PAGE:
That's what I was going to say. Unless people are searching for cialis or real replica watches or VIaGrA, they shouldn't see the spam itself. I spend a lot of time browsing all sorts of different sites and it's very rare for me to ever see spam*. How I've avoided the 95% of the web that is spam? I must have some hidden talent, who knows.

        *The exception being the occasional google search where instead of information about a thing, I get three pages of people trying to sell the thing (try "lp gas generator" )

        -

    • by Kugrian (886993) on Sunday February 07, 2010 @07:18AM (#31051568) Homepage

      How much of it is user generated content that's copied from one site onto a zillion others?

      • How much of it is user generated content that's copied from one site onto a zillion others?

        Or onto the same site. It amazes me at the number of YouTube videos which people rip then upload back to YouTube as their own. I like to think of this need to be the person who provides the video as "Insufficient Attention Disorder".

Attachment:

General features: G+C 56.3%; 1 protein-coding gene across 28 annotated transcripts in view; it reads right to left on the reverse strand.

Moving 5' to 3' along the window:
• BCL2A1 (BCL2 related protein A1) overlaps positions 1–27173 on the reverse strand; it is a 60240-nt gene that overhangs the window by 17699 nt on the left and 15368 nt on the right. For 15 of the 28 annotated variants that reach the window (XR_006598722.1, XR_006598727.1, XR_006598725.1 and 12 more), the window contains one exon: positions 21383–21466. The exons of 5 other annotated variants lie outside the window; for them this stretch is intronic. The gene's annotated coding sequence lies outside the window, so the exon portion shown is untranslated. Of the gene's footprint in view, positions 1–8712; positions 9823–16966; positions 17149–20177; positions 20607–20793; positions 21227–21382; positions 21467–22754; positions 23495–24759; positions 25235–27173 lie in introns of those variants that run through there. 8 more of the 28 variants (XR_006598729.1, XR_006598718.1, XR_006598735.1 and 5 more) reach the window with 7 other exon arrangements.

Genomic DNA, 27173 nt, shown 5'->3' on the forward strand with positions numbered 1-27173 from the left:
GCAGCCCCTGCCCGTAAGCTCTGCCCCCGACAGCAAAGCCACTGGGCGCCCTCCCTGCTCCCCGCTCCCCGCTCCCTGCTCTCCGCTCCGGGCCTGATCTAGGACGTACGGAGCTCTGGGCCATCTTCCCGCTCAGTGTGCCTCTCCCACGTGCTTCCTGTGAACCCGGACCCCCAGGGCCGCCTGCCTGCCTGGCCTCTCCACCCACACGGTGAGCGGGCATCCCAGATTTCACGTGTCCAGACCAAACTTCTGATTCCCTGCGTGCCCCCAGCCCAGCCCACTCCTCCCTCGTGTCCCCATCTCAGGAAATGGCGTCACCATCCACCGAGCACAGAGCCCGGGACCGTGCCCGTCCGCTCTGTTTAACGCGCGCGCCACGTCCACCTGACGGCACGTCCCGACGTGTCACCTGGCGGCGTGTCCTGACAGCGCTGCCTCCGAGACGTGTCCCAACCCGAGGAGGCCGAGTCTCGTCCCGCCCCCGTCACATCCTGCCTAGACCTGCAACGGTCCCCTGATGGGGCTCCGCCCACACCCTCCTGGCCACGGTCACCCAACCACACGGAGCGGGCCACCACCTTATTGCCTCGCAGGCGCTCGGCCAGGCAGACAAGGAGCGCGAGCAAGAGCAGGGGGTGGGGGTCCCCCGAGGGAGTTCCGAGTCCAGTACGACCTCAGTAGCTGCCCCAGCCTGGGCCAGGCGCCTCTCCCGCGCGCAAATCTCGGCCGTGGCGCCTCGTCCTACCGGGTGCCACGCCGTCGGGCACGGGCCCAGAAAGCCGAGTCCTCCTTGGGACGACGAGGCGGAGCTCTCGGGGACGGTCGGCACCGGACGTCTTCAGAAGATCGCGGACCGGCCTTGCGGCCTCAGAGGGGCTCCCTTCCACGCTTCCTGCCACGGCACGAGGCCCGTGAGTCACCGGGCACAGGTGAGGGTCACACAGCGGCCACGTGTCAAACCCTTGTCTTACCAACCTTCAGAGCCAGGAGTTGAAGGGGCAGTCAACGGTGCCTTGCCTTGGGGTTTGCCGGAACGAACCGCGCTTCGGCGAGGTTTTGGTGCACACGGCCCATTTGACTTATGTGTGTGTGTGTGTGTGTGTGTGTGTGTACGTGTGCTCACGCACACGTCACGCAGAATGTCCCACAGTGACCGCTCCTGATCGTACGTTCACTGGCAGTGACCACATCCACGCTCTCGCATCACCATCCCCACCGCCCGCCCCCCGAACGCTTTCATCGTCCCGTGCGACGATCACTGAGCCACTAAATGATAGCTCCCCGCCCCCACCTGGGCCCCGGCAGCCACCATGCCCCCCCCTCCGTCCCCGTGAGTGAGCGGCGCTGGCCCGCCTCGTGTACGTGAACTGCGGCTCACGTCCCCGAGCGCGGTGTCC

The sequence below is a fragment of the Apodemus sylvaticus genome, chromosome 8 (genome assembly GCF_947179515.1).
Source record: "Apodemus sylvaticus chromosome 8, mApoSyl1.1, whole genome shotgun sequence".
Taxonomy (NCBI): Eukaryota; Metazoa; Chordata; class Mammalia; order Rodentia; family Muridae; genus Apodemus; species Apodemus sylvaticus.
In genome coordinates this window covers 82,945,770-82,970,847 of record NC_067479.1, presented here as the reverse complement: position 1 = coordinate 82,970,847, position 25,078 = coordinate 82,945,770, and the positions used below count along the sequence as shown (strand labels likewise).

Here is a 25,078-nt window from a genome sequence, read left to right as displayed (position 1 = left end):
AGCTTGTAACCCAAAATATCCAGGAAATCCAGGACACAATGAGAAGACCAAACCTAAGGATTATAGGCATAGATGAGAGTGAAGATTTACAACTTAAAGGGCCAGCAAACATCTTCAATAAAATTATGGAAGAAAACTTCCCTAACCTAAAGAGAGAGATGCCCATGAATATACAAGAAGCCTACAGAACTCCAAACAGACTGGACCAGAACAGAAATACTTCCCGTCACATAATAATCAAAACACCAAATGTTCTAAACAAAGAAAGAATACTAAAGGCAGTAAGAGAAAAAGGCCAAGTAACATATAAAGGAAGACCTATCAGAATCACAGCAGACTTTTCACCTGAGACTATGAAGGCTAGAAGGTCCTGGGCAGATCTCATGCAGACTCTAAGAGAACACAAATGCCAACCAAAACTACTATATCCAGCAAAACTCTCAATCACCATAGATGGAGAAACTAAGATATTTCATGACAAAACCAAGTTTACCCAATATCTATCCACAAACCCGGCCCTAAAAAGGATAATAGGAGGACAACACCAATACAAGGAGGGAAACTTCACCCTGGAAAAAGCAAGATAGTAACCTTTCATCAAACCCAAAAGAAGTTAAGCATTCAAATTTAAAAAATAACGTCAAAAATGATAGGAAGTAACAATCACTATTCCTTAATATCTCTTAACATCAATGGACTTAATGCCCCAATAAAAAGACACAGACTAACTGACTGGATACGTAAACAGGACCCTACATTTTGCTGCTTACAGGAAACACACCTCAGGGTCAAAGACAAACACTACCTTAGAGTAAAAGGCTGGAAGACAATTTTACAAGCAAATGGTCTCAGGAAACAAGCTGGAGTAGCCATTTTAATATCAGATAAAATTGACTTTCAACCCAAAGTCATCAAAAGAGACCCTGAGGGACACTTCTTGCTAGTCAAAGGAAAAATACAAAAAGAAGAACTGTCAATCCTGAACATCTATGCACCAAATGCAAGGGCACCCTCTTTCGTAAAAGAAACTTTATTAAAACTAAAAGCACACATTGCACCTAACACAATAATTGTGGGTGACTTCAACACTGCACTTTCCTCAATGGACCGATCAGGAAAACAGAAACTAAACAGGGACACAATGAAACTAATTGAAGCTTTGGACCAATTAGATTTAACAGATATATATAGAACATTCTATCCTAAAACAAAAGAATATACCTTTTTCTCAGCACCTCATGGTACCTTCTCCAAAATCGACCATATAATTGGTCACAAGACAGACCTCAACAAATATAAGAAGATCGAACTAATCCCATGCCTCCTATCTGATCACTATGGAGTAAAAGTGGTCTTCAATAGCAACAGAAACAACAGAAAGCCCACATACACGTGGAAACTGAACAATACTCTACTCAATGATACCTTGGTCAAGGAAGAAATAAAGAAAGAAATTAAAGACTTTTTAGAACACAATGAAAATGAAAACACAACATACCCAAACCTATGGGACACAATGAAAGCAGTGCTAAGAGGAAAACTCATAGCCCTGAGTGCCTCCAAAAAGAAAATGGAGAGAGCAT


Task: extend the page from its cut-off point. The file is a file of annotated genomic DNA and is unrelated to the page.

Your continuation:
• Re: (Score:2, Informative)

      by dosius (230542)

      Sturgeon's Law comes into play, as always. 90% of everything is crud

      -uso.

    • by Hognoxious (631665) on Sunday February 07, 2010 @08:47AM (#31051858) Homepage Journal

      People tend to stick to about a dozen big sites that get very little rubbish posted on them at all.

      And when they want a change from that, they come here.

    • by dzfoo (772245)